26. Oct
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Behind the socket

The electricity comes from the socket. But how does the electricity get into the socket? On the road with the guys who make the houses shine.

They lay tens of thousands of cables, they install thousands of sockets, flat by flat they work their way forward. René Haack, 38 years old, and his boys from Elektro-Kohl Berlin. Their work happens in secret. All the cables, which now lie neatly next to each other like the lanes of a motorway and meander through the rooms, will later disappear behind the wall or under the floor. So it is all the more important now that they work 100 per cent correctly. “We electricians have a zero percent fault tolerance,” says Haack. If the light switches are to be mounted at a height of 105 centimetres, the cables must also reach 105 centimetres.

Precise work: Electricians have a zero percent fault tolerance

René Haack has a cheerful, friendly manner. Not one to grouch at his boys, but gives objective and clear instructions. When you talk to him, you notice that what he is doing gives him pleasure. “Our work has to be planned with the general staff,” he says. There are the drywall builders, who put up the walls in the houses. The electricians are always one step behind. There are the plumbers, who are responsible for the water and drains, with whom they work side by side. Haack has to come to an agreement with all of them, so that they are not in each other’s way, so that everyone knows what they have to do and when.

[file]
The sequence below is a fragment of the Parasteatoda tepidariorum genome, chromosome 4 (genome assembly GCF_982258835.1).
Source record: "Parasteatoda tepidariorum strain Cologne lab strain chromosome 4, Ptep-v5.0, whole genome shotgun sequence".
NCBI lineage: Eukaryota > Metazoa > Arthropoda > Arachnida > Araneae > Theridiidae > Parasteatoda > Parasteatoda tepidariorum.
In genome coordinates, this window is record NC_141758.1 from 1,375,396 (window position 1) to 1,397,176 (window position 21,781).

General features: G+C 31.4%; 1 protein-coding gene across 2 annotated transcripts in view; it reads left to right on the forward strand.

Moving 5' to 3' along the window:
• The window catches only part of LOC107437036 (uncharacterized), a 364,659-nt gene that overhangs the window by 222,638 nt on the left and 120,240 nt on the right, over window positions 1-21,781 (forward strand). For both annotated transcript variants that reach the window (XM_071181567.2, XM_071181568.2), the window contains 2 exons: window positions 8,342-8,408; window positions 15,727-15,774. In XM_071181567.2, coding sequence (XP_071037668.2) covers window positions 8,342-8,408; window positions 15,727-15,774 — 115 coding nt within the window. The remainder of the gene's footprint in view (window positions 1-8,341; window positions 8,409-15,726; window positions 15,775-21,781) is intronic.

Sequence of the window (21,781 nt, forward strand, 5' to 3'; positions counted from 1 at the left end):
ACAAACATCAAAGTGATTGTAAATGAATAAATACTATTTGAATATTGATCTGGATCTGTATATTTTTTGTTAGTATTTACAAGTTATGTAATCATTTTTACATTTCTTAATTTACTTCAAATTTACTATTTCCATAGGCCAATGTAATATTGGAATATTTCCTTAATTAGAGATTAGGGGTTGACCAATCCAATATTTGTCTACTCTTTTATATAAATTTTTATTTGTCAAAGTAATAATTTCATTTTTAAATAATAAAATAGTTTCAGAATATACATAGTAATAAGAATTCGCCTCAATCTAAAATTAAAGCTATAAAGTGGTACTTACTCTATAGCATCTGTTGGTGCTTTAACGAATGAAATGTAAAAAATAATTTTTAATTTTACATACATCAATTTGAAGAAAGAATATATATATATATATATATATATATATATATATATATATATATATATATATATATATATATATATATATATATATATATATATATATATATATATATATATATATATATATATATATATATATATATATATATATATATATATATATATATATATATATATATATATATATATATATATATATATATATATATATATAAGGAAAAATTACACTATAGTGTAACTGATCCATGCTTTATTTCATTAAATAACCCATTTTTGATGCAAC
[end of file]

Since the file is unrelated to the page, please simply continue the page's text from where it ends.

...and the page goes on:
His father was at Siemens, so René Haack also went to Siemens when he was young. “Siemens was a tradition here,” he says. His apprenticeship was called: IT systems electronics technician. “In my time there were still cat’s heads when you did something wrong,” he says. Cat heads? Haack suggests a blow to the back of the head. But Haack wanted more, was still training as a specialist for purchasing and logistics, and increasingly took over the planning work for construction sites. Now he is still doing his master craftsman’s job, he goes to school once more, right after work.

In the morning at 5.30 a.m. he starts off, picking up the boys and the necessary tools at the farm, then driving to the construction site, going through the daily routine, distributing the tasks, placing orders for materials, checking the work. Especially the latter is very important. Each cable has a function, one is for the washing machine, the other for the cooker, the next for the electric curtains. A shaft leads from the very bottom of the ground floor to the very top of the last floor. In it are the power cables that lead to the flats.

Afterwards you should not see any of this anymore. So the cables for the ceiling lighting in the lower flat run along the floor of the upper flat and only come back through a hole in the ceiling. These cables are still exposed, but soon they will be covered by a layer of concrete and no longer visible. “This is much more elegant than laying the cables under the plaster,” says Haack. The cables are laid between the drywall walls in a similarly elegant way and are thus hidden.

Haack was born in Wedding, Berlin and now lives in Spandau. When he drives through the city with friends or family, there is hardly a neighbourhood where he can’t point left and right and say: “I’ve already built there and there and there. He is proud of that. Proud of his invisible work, which the new flat owner only notices when the light comes on. And the washing machine. And the cooker …

René Haack has a cheerful, friendly manner. Not one to grouch at his boys, but gives objective and clear instructions.

My name is Karl, I am a journalist in Berlin and I'm here to write reports about your new neighborhood.